This isn’t the first time I’ve heard that the .500 Rule is being discussed more among coaches in the women’s game. In men’s college golf, this is the fifth year that teams have been required to have an overall won-loss head-to-head record of fifty percent or better to be eligible for postseason, but this rule has yet to find a spot on the women’s side.
Of the current top 63 women’s teams in the Golfweek/Sagarin College Rankings, nine have a winning percentage of less than .500. (The top 63 are significant because 63 is this season’s projected Magic Number, which is the ranking of the final at-large team to make NCAA regional play.)
- Rk. Team (W-L-T) .pct
- 28. Virginia (44-46-2) . 467%
- 31. Tulane (45-61-1) .425%
- 35. Mississippi (44-62-1) .416%
- 36. Arkansas (39-71-3) .358%
- 46. Wake Forest (33-57-6) .375%
- 48. Oregon State (41-54-1) .432%
- 49. New Mexico (50-60-1) .455%
- 52. Kent State (33-61-2) .354%
- 55. Notre Dame (37-60-3) .385%
- 61. Kennesaw State (57-59-1) .491%
- 62. Michigan (53-59-2) .474%
- 63. Coastal Carolina (33-94-3) .265%
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Match Play champs
For much of the season, talk has centered around Texas being the team to beat this year. Lately, however, Alabama has entered the discussion. In fact, I’d say it is now a must that you include Arkansas. This past week, Brad McMakin’s Razorbacks picked up win No. 6 on the year after winning four consecutive matches to claim the title at the Callaway Match Play Championship.
This is important because that winning match-play experience could be very beneficial for Arkansas if they find the top eight after 54 holes of stroke-play qualifying at Riviera later this spring.
Arkansas knocked off Washington State, East Carolina, Chattanooga and then Duke in the finals.
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Prior to the Furman Intercollegiate, the Wofford men’s team had not finished better than 10th in six events this year. And as the Terriers face one of the stronger fields on their schedule, who would have thought it would result in their best finish of the season? Behind the play of junior Mark Joye, who placed sixth individually, Wofford tied for third place in the team standings.
Entering the Furman event, Wofford had beaten only 12 teams on the year. The Terriers finished ahead of 17 teams at Furman, including a pair of top-50 teams in Georgia and Purdue. Wofford’s 860 total was the lowest 54-hole score since the Terriers placed eighth at the Sea Trail Intercollegiate in September 2007.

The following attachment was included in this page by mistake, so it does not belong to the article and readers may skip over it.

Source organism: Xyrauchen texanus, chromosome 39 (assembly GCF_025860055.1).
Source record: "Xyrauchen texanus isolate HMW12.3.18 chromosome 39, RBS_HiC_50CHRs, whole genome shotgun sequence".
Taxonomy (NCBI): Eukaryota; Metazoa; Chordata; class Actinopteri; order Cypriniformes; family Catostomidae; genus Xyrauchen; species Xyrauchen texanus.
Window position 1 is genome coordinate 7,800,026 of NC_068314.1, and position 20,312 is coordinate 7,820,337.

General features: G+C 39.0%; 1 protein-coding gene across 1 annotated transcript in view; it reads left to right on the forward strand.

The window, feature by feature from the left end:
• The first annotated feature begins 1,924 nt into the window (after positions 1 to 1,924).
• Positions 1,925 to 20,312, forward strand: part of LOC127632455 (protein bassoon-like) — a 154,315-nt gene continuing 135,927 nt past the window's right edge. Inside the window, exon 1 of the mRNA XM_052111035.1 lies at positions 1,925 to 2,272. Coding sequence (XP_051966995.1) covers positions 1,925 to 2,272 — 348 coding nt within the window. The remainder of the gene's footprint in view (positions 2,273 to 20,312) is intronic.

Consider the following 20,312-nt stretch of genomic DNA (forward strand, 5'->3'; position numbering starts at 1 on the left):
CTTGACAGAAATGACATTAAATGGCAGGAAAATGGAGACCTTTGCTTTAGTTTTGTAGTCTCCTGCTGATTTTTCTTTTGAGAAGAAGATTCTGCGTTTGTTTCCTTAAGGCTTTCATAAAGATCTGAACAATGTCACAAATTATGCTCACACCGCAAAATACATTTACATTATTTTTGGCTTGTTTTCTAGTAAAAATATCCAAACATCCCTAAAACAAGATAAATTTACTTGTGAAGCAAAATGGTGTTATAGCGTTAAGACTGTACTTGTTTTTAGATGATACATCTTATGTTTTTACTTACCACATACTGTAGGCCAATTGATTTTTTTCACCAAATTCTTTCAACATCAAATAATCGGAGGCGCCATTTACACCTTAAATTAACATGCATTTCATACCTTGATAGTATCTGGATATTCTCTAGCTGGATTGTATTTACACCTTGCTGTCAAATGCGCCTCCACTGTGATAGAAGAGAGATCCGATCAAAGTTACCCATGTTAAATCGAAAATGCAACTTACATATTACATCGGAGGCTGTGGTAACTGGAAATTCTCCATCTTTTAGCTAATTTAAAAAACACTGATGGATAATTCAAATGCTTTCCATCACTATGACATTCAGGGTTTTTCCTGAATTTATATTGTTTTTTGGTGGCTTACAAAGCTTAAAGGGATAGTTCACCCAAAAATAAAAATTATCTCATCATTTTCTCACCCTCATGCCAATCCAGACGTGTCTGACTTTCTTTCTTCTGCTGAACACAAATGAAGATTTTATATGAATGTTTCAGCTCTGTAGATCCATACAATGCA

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Last Tuesday was a good day for Wichita State golf.
First, it was Grier Jones’ men’s squad posting a 10-under 278 in the final round to win the Central Florida-hosted Rio Pinar Invitational. That was the team’s third victory this year. A few hours later out west, it was Tom McCurdy’s women’s team doing something that rarely happens.
Trailing Missouri State by 18 shots after 36 holes, the Shockers posted a tournament-low 299 to rally for a 3-shot win at the Monterey Bay Invitational.
“It was unbelievable to come back from that far down,” McCurdy said.
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The last time the Long Beach State men played in the postseason was in 2004. It is nearly certain that Long Beach State will snap that streak this year. Ranked No. 50 in the Golfweek/Sagarin College Ranking, the 49ers should have an at-large bid locked up and will be the favorite to win the Big West Conference Championship in May.
Most recently, Long Beach State tied Pac-12 power Washington for the team title at the Bandon Dunes Championship. The victory is the third this year for Long Beach State.
Head coach Mickey Yokoi seems to be adjusting well after replacing Ryan Ressa, who resigned from his position during the winter break. Yokoi is certain to celebrate the rewards this program should experience in the future and his experience as the long-time assistant at Arizona State will surely play a role in future success. Still, the job Ressa and former coach Bill Poutre, who now is an assistant at Boston College, laid the groundwork for 49ers golf to become more of a force in college golf.